Date Approved


Embargo Period


Document Type


Degree Name

Ed.D. Doctor of Education


Educational Services and Leadership


College of Education


Ane Turner Johnson, Ph.D.

Committee Member 1

Monica Reid Kerrigan, Ed.D.

Committee Member 2

Cecile Huynh. Sam, Ph.D.


Mentorship, Onboarding, Role change, Socialization, Transition, Work-Role Conflict


Occupational therapists; College teachers; Identity (Psychology)


Educational Leadership | Higher Education


Transitioning can be a daunting experience for occupational therapists shifting to an academic job as new faculty with new roles, responsibilities, and expectations. As newcomers to academia, occupational therapists can become overwhelmed by meeting the demands of the academic roles of teaching, scholarship, and service. Through a heuristic approach, I explored the lived experiences of occupational therapists who transitioned to academia from the clinical setting to better understand role change, work-role conflict, and academic identity development during the transition process. The person-environment-occupation-performance model provided a framework to understand the findings and give meaning to the OT faculty transition experience. The study showed that onboarding and mentorship play a significant role in the socialization of new occupational therapy faculty to their academic roles and the development of their academic identity during the transition from clinician to academician. Consequently, a lack of or ineffective onboarding and mentorship can lead to misunderstanding and difficulties in socializing, adapting, and developing an academic identity. Socialization involves teaching and learning, acquiring skills and values through engagement with the onboarding process, senior faculty, and institutional insiders who serve as mentors to new faculty.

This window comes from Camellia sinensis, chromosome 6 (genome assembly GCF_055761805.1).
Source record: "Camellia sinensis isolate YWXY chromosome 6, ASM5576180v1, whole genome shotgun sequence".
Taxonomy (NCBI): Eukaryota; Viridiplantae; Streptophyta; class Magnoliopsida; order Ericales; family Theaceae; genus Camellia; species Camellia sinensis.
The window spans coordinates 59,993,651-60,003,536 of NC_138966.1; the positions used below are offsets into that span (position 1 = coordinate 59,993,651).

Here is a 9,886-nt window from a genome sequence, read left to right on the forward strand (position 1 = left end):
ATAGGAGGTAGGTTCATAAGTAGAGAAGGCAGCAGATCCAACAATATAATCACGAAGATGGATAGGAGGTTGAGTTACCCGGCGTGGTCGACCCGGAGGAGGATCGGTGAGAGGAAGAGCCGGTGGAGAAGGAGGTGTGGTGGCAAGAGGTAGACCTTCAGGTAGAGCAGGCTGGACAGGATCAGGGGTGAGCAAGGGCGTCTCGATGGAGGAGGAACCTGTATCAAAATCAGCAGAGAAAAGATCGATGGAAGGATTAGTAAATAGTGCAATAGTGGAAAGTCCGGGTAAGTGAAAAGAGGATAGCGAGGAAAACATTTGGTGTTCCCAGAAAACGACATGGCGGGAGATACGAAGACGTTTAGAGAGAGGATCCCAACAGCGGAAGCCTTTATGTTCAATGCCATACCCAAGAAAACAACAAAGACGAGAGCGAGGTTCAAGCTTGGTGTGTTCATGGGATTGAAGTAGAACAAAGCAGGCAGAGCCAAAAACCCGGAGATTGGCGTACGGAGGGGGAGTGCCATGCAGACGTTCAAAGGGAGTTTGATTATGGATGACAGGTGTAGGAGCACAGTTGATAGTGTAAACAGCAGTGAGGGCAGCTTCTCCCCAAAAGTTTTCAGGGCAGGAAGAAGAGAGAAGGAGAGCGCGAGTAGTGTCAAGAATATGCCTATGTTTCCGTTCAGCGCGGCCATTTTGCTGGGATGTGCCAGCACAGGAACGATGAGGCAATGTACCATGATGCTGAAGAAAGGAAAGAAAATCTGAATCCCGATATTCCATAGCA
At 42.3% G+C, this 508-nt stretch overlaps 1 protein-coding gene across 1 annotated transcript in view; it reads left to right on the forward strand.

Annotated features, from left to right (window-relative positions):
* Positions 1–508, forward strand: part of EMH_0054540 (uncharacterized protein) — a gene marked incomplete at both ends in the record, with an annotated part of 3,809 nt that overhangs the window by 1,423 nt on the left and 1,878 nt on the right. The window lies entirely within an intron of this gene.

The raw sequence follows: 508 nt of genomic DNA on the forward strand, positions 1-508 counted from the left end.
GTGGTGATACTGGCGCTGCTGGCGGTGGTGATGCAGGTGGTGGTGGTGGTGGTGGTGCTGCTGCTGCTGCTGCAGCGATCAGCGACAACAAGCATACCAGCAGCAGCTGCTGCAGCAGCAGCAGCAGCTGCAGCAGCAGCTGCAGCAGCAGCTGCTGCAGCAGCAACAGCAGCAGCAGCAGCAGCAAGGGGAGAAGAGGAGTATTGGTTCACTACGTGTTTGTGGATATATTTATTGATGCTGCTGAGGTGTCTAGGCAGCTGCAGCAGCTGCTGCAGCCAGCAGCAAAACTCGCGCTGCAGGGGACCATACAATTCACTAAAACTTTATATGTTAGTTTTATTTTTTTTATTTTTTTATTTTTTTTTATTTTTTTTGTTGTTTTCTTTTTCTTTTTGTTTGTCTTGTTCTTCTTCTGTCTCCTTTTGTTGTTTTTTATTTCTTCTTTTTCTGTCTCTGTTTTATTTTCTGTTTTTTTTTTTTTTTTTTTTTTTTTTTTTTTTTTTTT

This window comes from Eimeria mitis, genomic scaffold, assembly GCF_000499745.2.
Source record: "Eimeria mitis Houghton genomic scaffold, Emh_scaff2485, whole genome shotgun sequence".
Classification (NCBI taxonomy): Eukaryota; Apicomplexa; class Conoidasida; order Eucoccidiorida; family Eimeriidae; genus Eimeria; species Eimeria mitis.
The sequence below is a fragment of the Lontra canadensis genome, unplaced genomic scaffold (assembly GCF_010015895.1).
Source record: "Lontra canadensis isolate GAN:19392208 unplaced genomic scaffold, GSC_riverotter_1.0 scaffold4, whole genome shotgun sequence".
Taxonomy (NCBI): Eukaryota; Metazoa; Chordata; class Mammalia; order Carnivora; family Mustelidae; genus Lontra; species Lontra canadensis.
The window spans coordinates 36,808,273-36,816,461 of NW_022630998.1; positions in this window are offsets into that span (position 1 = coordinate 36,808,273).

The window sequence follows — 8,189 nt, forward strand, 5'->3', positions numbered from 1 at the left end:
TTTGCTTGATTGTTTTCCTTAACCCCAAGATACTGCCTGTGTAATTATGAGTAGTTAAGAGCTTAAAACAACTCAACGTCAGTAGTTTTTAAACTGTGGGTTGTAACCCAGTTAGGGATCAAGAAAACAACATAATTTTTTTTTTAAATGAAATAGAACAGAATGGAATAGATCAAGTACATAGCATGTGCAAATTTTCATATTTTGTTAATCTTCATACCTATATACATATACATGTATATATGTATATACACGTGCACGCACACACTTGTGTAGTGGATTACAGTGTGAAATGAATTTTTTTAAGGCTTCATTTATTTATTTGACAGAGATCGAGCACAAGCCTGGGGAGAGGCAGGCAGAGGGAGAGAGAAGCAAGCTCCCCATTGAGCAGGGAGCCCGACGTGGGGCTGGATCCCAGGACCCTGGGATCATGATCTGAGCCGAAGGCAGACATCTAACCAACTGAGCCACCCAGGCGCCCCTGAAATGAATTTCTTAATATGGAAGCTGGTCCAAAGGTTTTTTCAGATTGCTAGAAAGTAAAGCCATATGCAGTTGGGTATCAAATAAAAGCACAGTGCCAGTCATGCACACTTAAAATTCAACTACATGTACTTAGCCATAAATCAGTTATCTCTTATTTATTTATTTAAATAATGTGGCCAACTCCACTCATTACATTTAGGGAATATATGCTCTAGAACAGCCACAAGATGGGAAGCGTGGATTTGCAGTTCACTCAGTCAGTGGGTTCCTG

Available for download on Saturday, April 19, 2025